This week the columnists talk about the trouble with stereotypes.

Danny: Stereotypes are dangerous to a community looking for commonalities and bridges. Lumping an entire group of people into one expectation is damaging for all sides, but most detrimental to the person who buys into it.

Assuming one person of the same cultural background is no different than another from the same group shows ignorance and breeds abhorrence. It can be crippling to think that you, as a Latino, or whatever, are limited to a preconceived expectation.

Sure, opportunity and resources can differ, but we all have choice and freedom. Don't live up to the stereotype that is set for you by the antipathy of the discriminating few. Take charge and set your own hope and probability.

My grandfather wasn't forced to be a street sweeper because of how someone perceived him; he chose to do what he could based on his own level of empowerment. My dad was able to make a better life because of his father, and I am able to make a better life because of mine.

Catherine: We limit ourselves when we promote stereotypes. Is Mexico the land of laborers? No. There are wealthy business owners and intellectuals. Let's be honest. Some of the laborers we see every day are intellectuals who will one day be wealthy business owners.

Stereotypes are based on an element of truth. Unfortunately, this means stereotypes are fortified when you meet someone who fits within the lines.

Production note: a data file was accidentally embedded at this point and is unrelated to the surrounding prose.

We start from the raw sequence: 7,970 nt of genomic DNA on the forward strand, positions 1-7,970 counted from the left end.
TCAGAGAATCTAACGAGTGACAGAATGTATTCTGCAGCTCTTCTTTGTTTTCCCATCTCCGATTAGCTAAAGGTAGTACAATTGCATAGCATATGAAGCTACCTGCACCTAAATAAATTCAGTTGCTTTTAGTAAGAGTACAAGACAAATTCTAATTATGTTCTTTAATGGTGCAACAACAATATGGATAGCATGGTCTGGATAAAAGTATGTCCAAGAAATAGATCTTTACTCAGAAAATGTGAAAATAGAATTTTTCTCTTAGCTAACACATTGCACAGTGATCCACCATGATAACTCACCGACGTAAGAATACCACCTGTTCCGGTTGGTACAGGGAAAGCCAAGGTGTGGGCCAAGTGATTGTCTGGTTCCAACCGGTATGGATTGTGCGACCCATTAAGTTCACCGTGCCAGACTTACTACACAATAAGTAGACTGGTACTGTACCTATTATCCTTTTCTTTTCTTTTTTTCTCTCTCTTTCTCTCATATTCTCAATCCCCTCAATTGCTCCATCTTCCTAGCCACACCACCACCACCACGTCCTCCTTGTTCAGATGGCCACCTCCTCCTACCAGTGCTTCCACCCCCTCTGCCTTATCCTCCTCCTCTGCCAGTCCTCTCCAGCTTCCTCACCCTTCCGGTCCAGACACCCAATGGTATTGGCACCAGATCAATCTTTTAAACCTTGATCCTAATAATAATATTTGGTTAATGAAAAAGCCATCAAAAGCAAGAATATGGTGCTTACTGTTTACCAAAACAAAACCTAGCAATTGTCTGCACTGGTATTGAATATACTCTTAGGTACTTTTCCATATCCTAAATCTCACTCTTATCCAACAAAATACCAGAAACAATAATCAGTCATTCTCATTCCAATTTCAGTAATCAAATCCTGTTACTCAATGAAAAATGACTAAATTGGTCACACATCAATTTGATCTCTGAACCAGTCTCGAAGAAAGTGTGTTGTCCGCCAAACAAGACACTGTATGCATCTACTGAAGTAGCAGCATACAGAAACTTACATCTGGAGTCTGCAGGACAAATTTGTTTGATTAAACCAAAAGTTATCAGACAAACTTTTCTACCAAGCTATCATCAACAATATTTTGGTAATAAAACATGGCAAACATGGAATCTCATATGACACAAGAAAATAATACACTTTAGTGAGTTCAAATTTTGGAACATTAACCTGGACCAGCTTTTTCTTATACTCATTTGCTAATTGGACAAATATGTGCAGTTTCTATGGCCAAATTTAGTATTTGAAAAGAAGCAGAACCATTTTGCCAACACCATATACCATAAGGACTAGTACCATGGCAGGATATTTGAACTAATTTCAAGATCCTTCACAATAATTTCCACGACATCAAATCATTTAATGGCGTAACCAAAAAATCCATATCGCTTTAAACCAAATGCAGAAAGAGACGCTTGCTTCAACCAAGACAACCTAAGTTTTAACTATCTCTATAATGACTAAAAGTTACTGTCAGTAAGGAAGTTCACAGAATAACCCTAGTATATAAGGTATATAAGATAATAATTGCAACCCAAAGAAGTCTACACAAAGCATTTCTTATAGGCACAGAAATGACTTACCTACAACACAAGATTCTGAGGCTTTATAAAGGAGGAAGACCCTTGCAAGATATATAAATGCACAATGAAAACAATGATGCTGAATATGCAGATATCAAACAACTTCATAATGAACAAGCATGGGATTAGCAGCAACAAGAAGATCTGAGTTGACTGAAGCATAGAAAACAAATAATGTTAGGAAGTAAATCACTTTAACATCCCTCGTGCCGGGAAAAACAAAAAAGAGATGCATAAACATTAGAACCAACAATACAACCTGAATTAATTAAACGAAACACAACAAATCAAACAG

We grow up hearing our parents refer to groups of people as if they are all the same. Parents, I encourage you to pass along the truth that every person in every group is unique. There are intellectual hillbillies. There are faithful Latino men. There are elderly people who still are expert drivers. Let us all remember that everyone is uniquely made and defies the labels we are so quick to put on him or her.

Lily: Stereotypes are only as dangerous as people make them out to be. Not every Latino resembles the Taco Bell Chihuahua, not only white people watch NASCAR, not every African-American eats fried chicken, and not every Asian is an awful driver.

What are we, in third grade?! Well if that's the case, the next time some idiot tries to lump you into a category, just kindly and maturely respond, "I know you are, but what am I?" Let's all just grow up.

Contact: or Consejos, The Dallas Morning News, P.O. Box 655237, Dallas, TX 75265 You can also visit to access previous columns and to comment on the Consejos blog.

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